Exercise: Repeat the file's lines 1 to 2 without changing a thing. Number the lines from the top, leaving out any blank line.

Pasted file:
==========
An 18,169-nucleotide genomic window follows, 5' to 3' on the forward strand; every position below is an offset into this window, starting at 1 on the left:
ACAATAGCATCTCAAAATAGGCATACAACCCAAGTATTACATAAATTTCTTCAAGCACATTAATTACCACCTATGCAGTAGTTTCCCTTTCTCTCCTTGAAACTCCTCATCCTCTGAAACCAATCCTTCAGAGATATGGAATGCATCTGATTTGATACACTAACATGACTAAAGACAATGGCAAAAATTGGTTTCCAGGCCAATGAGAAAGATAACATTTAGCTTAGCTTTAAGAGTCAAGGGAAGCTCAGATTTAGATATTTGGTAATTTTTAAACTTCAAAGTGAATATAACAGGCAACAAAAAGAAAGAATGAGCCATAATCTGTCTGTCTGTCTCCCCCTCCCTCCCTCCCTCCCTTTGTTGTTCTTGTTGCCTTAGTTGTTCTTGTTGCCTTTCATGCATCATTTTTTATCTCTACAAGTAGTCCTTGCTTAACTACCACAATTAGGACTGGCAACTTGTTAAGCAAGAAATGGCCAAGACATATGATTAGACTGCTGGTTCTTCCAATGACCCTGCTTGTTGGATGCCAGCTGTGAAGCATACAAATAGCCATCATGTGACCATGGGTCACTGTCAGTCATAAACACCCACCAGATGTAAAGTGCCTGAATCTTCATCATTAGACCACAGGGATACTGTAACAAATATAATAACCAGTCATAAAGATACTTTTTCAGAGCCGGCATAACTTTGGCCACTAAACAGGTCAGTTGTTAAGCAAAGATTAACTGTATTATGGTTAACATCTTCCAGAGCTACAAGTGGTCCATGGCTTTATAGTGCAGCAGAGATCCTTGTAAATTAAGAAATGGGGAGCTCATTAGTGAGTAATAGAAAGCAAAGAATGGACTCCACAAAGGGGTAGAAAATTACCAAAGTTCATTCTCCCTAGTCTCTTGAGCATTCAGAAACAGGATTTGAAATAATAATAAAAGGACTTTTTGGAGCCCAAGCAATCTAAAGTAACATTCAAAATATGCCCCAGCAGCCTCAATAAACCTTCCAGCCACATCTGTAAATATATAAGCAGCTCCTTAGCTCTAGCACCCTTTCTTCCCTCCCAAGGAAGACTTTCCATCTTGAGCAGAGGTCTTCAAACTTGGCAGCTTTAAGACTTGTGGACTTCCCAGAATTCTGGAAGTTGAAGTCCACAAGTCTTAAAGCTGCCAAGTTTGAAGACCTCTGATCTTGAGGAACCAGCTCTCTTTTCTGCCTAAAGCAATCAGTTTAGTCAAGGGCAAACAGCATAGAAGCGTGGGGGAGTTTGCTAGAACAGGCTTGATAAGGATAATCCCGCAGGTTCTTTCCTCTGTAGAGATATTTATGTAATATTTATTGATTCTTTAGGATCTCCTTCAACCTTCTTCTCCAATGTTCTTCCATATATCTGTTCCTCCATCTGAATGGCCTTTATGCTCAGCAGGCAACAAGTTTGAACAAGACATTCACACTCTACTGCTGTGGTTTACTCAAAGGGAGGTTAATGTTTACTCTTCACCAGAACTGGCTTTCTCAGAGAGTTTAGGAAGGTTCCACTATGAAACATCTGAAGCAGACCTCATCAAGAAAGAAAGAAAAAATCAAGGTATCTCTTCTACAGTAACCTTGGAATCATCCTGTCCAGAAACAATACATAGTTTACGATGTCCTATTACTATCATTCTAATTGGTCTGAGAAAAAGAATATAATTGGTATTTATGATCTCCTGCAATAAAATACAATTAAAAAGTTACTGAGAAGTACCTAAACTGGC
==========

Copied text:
An 18,169-nucleotide genomic window follows, 5' to 3' on the forward strand; every position below is an offset into this window, starting at 1 on the left:
ACAATAGCATCTCAAAATAGGCATACAACCCAAGTATTACATAAATTTCTTCAAGCACATTAATTACCACCTATGCAGTAGTTTCCCTTTCTCTCCTTGAAACTCCTCATCCTCTGAAACCAATCCTTCAGAGATATGGAATGCATCTGATTTGATACACTAACATGACTAAAGACAATGGCAAAAATTGGTTTCCAGGCCAATGAGAAAGATAACATTTAGCTTAGCTTTAAGAGTCAAGGGAAGCTCAGATTTAGATATTTGGTAATTTTTAAACTTCAAAGTGAATATAACAGGCAACAAAAAGAAAGAATGAGCCATAATCTGTCTGTCTGTCTCCCCCTCCCTCCCTCCCTCCCTTTGTTGTTCTTGTTGCCTTAGTTGTTCTTGTTGCCTTTCATGCATCATTTTTTATCTCTACAAGTAGTCCTTGCTTAACTACCACAATTAGGACTGGCAACTTGTTAAGCAAGAAATGGCCAAGACATATGATTAGACTGCTGGTTCTTCCAATGACCCTGCTTGTTGGATGCCAGCTGTGAAGCATACAAATAGCCATCATGTGACCATGGGTCACTGTCAGTCATAAACACCCACCAGATGTAAAGTGCCTGAATCTTCATCATTAGACCACAGGGATACTGTAACAAATATAATAACCAGTCATAAAGATACTTTTTCAGAGCCGGCATAACTTTGGCCACTAAACAGGTCAGTTGTTAAGCAAAGATTAACTGTATTATGGTTAACATCTTCCAGAGCTACAAGTGGTCCATGGCTTTATAGTGCAGCAGAGATCCTTGTAAATTAAGAAATGGGGAGCTCATTAGTGAGTAATAGAAAGCAAAGAATGGACTCCACAAAGGGGTAGAAAATTACCAAAGTTCATTCTCCCTAGTCTCTTGAGCATTCAGAAACAGGATTTGAAATAATAATAAAAGGACTTTTTGGAGCCCAAGCAATCTAAAGTAACATTCAAAATATGCCCCAGCAGCCTCAATAAACCTTCCAGCCACATCTGTAAATATATAAGCAGCTCCTTAGCTCTAGCACCCTTTCTTCCCTCCCAAGGAAGACTTTCCATCTTGAGCAGAGGTCTTCAAACTTGGCAGCTTTAAGACTTGTGGACTTCCCAGAATTCTGGAAGTTGAAGTCCACAAGTCTTAAAGCTGCCAAGTTTGAAGACCTCTGATCTTGAGGAACCAGCTCTCTTTTCTGCCTAAAGCAATCAGTTTAGTCAAGGGCAAACAGCATAGAAGCGTGGGGGAGTTTGCTAGAACAGGCTTGATAAGGATAATCCCGCAGGTTCTTTCCTCTGTAGAGATATTTATGTAATATTTATTGATTCTTTAGGATCTCCTTCAACCTTCTTCTCCAATGTTCTTCCATATATCTGTTCCTCCATCTGAATGGCCTTTATGCTCAGCAGGCAACAAGTTTGAACAAGACATTCACACTCTACTGCTGTGGTTTACTCAAAGGGAGGTTAATGTTTACTCTTCACCAGAACTGGCTTTCTCAGAGAGTTTAGGAAGGTTCCACTATGAAACATCTGAAGCAGACCTCATCAAGAAAGAAAGAAAAAATCAAGGTATCTCTTCTACAGTAACCTTGGAATCATCCTGTCCAGAAACAATACATAGTTTACGATGTCCTATTACTATCATTCTAATTGGTCTGAGAAAAAGAATATAATTGGTATTTATGATCTCCTGCAATAAAATACAATTAAAAAGTTACTGAGAAGTACCTAAACTGGC